Costume Quest Review

By on October 31, 2010

A charming Halloween treat from Double Fine.

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First Impressions
My reaction is

For me, Halloween has always been the most absurd of the commercially propagated holidays, those completely stripped of their historical / religious significance. How candy, pumpkins, horror and costumes fit together is beyond my comprehension. Yet, come every October’s end, I’m greeted with at least a handful of “Happy Halloweens” (which is a bit of an oxymoron if you ask me), an invite to a costume party of sorts and a craving for candy.

If you have ever been ‘Trick-or-treating’ when younger you cannot but associate the two. Halloween means candy..and this is the essence of Costume Quest. Double Fine’s downloadable RPG adventure captures children’s relationship to Halloween in all its simplicity, innocence and imaginativeness. It also doesn’t hurt that lots of fun to play, assuming you’re not expecting a deep gaming experience.

The story of Costume Quest surrounds two young siblings, Wren and Reynold as they prepare for a night of Halloween trick-or-treating. The night gets off to a bad start when one of the children (you choose which) is mistaken for an over-grown piece of candy and kidnapped by monsters seeking to steal the town’s entire candy supply. The remaining kid must now rescue his (or her) sibling and return home before their parents find out what happened. Choosing to play as either Wren or Reynold does not affect the overall plot but it sort of sets the tone for the game’s ‘back-to-basics’ style. Costume Quest is perhaps one of the simplest turn-based RPGs of the modern era. And while this may be a turn off for any hardcore RPG fan, there is more to Costume Quest than what first meets the eye.

Along your quest, you will meet up with other children and a couple will join your party. Throughout the game you will collect costume materials and patterns. Each pattern requires three unique materials. By obtaining new costumes, you can select which of the party members will don which costumes. Upon entering a battle, you will transform into what your character is dressed as. Suddenly, your goofy cardboard box robot costume will become a large missile shooting battle bot. Each costume has an unique attack style and special move. Some costumes allow you to heal a single party member, others allow you to resurrect a KOed party member and so on. Some of the costumes also have exploration abilities that can be used outside battles. Different abilities will help you access different areas, allowing you to collect more costume materials and candy (the game’s currency). The robot, for example, has boosters which will allow your party to move around faster as well as jump off ramps. This is the first and arguably the most useful of the abilities and so I found myself using the robot quite often…though it was great fun trying out all the different costumes.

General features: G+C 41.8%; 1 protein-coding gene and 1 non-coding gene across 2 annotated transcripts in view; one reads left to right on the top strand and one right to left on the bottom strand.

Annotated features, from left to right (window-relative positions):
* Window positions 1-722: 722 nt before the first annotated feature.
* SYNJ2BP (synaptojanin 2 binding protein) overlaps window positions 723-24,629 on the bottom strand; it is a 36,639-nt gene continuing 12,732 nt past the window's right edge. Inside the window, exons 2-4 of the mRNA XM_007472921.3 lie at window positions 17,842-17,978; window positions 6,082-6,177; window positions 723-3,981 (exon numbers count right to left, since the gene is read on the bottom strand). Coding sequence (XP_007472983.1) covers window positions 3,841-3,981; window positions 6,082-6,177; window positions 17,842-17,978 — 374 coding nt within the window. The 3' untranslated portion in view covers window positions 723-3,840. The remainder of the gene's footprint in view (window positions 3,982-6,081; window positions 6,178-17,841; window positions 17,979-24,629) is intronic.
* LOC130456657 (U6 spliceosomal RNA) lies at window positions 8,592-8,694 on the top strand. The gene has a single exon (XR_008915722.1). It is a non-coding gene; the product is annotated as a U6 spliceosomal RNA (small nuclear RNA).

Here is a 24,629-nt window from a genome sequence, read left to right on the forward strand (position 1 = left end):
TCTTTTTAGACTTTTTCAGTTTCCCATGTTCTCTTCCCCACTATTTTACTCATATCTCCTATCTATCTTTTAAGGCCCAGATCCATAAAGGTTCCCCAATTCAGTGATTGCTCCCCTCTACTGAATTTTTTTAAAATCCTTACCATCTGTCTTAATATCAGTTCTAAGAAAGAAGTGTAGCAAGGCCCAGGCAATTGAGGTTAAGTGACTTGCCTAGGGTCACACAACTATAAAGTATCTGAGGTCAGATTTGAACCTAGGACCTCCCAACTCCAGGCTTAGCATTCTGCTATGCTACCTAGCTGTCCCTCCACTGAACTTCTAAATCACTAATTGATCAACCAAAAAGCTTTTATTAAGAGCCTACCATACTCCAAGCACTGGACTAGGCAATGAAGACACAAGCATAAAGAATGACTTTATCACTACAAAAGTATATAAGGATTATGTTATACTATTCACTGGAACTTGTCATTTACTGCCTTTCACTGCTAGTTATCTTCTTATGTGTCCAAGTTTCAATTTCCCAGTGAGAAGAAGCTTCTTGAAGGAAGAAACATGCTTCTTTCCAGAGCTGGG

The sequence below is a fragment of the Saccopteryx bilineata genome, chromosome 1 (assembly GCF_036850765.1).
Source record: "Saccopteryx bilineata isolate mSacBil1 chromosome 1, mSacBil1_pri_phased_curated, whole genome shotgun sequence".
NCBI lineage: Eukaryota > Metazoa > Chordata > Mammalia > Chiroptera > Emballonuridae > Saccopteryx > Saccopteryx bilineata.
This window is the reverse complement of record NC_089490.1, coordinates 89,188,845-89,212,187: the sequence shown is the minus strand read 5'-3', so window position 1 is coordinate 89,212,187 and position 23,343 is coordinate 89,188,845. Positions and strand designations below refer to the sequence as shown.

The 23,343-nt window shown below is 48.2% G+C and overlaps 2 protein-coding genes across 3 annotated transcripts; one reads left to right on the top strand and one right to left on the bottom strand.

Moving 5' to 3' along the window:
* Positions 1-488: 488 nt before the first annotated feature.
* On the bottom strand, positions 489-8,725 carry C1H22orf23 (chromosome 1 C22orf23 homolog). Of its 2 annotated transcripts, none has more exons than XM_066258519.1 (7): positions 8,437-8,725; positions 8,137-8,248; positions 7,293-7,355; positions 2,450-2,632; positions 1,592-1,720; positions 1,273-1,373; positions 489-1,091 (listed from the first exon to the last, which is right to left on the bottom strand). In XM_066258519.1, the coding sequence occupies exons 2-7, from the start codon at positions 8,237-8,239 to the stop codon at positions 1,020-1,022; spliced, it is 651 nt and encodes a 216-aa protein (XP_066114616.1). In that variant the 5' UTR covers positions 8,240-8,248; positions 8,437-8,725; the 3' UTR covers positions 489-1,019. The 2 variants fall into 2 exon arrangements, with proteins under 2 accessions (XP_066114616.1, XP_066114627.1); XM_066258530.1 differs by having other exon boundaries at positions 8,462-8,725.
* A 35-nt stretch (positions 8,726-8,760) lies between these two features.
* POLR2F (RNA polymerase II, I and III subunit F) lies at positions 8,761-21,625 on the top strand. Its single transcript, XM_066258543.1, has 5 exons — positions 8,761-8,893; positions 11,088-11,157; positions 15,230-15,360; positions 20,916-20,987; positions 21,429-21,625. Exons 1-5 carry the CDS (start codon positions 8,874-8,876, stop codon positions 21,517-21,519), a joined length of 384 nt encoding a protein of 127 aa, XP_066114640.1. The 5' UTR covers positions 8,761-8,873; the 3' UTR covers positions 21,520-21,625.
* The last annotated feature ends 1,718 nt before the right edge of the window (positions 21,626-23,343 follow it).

Another aspect of the battle system is the usage of battle stamps. Battle stamps are stamps that can be equipped to add an extra effect in battle. Some will increase damage dealt while other can stun enemies or increase your character’s overall HP. Battle stamps can be earned in boss battles as well as bought from a young girl’s stamp stand (in exchange for candy of course). Each party member can equip one battle stamp so the battle system ultimately involves choosing the best combination of costumes and stamps for each occasion.

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The Scorecard
The gameplay lacks variety and the game ends just as the battle system starts getting interesting.
The quirky visuals are charming and work really well with the subject matter.
There are some nice tunes but, without voice acting, the game is just too quiet at times.
Way too short which is a shame since it ends just as it begins to hit its stride.
The writing is hilarious and the game itself just oozes charm all over.
Never has a game dealt with the subject of Halloween so charmingly. What ultimately lets Costume Quest down is not its simplicity but its decision to barely skim the surface of its own premise. The game can be bought, downloaded and completed in an afternoon.


As an opinionated young gamer many years ago, I made three predictions: 1- Sega would dominate the console wars for 50 years. 2- Simon's Quest would be remembered as the definitive NES game. 3- I would be gaming even more as an adult. I suppose one out of three isn't bad.

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